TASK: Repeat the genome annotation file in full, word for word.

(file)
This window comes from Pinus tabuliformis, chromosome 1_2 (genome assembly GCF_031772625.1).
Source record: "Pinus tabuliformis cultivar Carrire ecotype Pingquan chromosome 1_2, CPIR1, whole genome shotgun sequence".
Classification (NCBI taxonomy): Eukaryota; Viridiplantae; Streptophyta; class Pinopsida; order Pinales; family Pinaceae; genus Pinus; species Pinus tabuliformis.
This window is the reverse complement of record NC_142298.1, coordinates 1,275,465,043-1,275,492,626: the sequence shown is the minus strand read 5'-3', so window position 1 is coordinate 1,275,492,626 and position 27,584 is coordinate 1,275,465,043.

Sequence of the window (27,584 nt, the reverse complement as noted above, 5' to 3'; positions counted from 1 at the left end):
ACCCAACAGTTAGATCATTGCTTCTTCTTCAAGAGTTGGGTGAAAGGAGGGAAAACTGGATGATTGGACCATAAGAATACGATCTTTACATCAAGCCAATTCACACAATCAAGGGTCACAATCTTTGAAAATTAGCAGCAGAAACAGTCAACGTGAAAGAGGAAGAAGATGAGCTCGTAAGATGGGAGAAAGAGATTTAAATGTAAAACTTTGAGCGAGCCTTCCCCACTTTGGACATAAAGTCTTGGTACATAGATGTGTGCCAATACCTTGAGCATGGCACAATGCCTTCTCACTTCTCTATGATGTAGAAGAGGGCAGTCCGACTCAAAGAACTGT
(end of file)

This window comes from Pinus tabuliformis, chromosome 1_2 (genome assembly GCF_031772625.1).
Source record: "Pinus tabuliformis cultivar Carrire ecotype Pingquan chromosome 1_2, CPIR1, whole genome shotgun sequence".
Classification (NCBI taxonomy): Eukaryota; Viridiplantae; Streptophyta; class Pinopsida; order Pinales; family Pinaceae; genus Pinus; species Pinus tabuliformis.
This window is the reverse complement of record NC_142298.1, coordinates 1,275,465,043-1,275,492,626: the sequence shown is the minus strand read 5'-3', so window position 1 is coordinate 1,275,492,626 and position 27,584 is coordinate 1,275,465,043.

Sequence of the window (27,584 nt, the reverse complement as noted above, 5' to 3'; positions counted from 1 at the left end):
ACCCAACAGTTAGATCATTGCTTCTTCTTCAAGAGTTGGGTGAAAGGAGGGAAAACTGGATGATTGGACCATAAGAATACGATCTTTACATCAAGCCAATTCACACAATCAAGGGTCACAATCTTTGAAAATTAGCAGCAGAAACAGTCAACGTGAAAGAGGAAGAAGATGAGCTCGTAAGATGGGAGAAAGAGATTTAAATGTAAAACTTTGAGCGAGCCTTCCCCACTTTGGACATAAAGTCTTGGTACATAGATGTGTGCCAATACCTTGAGCATGGCACAATGCCTTCTCACTTCTCTATGATGTAGAAGAGGGCAGTCCGACTCAAAGAACTGT